- You might forget, but the Internet will remember - Once again with social media, but the internet in general.  There is no real such thing as privacy.  Between hackers and governments, everything you do is very likely to be public information at some point.  Behave that way.  If you are on social media, watch what you say.  Businesses are not above looking at everything you do online to see if you are a 'right fit'.  Of course you are not ashamed of what you have posted on the other hand you might be.  Just be careful out there, on the internet, you ALWAYS leave a lasting impression.

- Avoid your ISP through proxy.  Tired of your Service provider snooping what you are doing?  If you don't know what I'm talking about, your ISP (internet service provider) is Comcast, Qwest, etc.  If a company is providing your internet, they basically have the ability to look at anything that you are doing online.  If you don't like their eyes, you can search online for High Speed proxy.  What a proxy service does is provides a secure gateway that goes through your ISP to another address and behaves as though you are originating from there.  Yes, who you use as your proxy service can then see what you are up to, but it's not your ISP.

- Mostly they just want your money - Remember, they are tracking you so they can get your money.  That's not all bad.  As capitalist consumers, we have an innate sense of ads and what they mean.  From gradeschool, we are taught how media advertisements manipulate us into favoring one product over another.  The internet plays no small role in this now.  Before you put your luddite hat on and leave the interwebs forever think of this.  Never before has advertising had the power to focus only on things you want.  I don't mind that at all...usually.

- Your friends friends are thieves - Social media time again.  This has to do with your vacations.  When you are going out of town or just across town to an event.  People have a natural tendency to post what they are doing on line so their friends can see what they are up to.  Well, if your friends can see it, it's likely that their friends can see it.  Your friends picked you as one of their friends.  That's because they have good taste.  Those other people your friends have as friends?  They are at best hangers on looking for some kind of connection to humanity, at worst they are con artists looking to take advantage of all of your friends friends.  That means you.  They see that you are out for a grand night out, they understand that you are probably not going to have anyone in the house for the next 3 hours or so.  That's more than enough time to take the best stuff out of your house.  So, if you have homeowners insurance, right now, before you do much else, take that fancy cellphone and video your various rooms in your house and catalog some of your more irreplaceable treasures.  Do that every so often and you will be prepared to make an accurate claim when insurance is paying you off.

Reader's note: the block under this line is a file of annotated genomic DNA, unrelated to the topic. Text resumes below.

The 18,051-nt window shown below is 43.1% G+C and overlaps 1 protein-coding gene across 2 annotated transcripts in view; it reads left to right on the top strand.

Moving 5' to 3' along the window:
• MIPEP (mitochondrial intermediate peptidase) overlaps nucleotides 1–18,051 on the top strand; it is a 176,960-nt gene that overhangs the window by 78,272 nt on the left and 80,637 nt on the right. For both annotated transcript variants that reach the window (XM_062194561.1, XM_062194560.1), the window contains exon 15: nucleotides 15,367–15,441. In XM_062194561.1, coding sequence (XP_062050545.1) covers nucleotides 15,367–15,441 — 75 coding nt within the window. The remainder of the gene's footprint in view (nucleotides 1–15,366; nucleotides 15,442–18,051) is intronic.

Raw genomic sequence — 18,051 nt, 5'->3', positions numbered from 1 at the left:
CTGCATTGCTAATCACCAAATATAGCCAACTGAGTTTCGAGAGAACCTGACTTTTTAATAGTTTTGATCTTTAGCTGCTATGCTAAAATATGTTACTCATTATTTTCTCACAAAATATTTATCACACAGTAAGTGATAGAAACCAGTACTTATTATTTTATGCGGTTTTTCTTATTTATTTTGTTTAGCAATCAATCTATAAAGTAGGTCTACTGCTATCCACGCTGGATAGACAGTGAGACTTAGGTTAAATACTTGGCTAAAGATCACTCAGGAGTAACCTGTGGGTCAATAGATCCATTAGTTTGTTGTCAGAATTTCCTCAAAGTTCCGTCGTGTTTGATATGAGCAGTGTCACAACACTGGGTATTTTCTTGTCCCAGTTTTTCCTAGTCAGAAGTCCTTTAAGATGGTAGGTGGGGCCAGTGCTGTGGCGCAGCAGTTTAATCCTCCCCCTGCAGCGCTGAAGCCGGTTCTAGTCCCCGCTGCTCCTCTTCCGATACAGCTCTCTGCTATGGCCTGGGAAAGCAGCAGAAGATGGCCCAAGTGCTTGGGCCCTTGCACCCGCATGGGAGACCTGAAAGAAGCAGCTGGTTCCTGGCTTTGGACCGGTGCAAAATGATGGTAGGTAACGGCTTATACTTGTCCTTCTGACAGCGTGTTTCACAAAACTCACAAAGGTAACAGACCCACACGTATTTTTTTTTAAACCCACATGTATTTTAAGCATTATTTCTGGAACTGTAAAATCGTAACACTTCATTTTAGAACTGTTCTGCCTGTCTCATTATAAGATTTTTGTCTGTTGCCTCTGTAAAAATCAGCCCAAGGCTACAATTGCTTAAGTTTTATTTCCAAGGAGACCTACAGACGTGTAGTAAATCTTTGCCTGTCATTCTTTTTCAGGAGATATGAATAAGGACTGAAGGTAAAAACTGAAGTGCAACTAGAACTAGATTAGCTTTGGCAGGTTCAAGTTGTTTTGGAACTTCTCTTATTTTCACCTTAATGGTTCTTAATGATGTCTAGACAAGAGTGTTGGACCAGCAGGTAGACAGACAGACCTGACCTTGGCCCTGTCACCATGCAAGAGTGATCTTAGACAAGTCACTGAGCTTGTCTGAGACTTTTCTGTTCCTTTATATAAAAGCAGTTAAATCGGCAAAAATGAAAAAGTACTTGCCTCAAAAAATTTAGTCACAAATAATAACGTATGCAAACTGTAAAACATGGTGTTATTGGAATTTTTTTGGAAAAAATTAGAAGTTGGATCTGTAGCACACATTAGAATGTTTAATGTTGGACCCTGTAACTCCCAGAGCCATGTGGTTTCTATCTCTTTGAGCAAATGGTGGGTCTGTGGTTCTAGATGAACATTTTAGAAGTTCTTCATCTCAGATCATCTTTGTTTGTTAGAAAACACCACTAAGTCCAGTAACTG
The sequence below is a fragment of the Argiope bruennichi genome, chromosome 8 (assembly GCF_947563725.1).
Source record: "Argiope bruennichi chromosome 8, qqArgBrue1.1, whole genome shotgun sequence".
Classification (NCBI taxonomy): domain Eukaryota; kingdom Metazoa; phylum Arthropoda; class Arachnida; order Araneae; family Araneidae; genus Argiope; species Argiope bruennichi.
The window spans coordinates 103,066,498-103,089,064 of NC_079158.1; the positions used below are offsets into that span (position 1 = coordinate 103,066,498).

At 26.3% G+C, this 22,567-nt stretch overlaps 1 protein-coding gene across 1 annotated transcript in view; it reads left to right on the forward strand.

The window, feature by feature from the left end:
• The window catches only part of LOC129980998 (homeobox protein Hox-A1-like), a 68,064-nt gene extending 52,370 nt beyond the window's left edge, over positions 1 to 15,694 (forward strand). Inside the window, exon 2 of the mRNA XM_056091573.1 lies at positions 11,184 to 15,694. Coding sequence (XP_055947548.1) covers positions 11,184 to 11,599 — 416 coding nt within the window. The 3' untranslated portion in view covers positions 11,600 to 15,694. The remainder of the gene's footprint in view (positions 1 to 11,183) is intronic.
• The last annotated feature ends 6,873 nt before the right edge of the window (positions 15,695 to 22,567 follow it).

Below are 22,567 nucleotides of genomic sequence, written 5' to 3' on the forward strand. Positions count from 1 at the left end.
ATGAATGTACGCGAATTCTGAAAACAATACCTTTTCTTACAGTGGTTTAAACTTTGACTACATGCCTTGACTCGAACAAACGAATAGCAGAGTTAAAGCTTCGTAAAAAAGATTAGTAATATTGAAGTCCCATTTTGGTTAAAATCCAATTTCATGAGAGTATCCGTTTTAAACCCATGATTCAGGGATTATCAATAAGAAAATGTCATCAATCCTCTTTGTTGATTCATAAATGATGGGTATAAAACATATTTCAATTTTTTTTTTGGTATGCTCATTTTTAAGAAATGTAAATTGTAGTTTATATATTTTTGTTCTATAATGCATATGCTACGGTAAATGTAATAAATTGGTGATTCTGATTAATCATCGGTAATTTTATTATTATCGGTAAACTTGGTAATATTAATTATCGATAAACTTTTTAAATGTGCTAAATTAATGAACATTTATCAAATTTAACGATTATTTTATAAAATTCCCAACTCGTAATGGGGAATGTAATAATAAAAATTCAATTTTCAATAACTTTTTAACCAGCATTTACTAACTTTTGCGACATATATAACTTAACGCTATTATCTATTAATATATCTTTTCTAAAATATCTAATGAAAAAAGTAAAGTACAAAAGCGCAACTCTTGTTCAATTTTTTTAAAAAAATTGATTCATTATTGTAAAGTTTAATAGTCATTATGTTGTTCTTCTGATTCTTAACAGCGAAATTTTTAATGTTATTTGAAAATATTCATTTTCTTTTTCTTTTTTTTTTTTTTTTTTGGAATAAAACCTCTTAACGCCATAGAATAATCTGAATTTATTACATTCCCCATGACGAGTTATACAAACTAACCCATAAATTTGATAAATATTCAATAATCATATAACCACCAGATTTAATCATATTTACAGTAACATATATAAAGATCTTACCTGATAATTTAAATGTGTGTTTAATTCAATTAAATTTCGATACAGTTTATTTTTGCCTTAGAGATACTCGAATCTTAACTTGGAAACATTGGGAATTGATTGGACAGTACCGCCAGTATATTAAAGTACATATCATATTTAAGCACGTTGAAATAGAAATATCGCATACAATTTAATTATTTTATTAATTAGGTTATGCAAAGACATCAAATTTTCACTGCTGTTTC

- LastPass is your friend.  - LastPass is a password manager that works specifically with your online accounts.  It remembers your passwords for you and puts them into websites as they request them.  It's fairly easy to use and then you only have to remember your one password for getting to LastPass.  When you do it that way, you can store longer and more complicated passwords instead of the fort knox of passwords 1234.  Once you have that, make sure your password to LastPass is VERY long.  It's the only one you'll have to remember.

- Never 'win' other peoples posts - You are on your favorite social media and you see some post you don't agree with.  You decide to log your displeasure.  That's fine.  The poster then rebuts your well worded dissent with points of their own.  Unless you have something genuinely new to offer the discussion.  Do not reply.  Do not try to win the post by having the last word.  It's rude.  You want to further the argument, make you own post and see how people react to your thoughts.  Don't cook your barbecue on someone else's grill.

Well, there it is.  My internet rules and advice.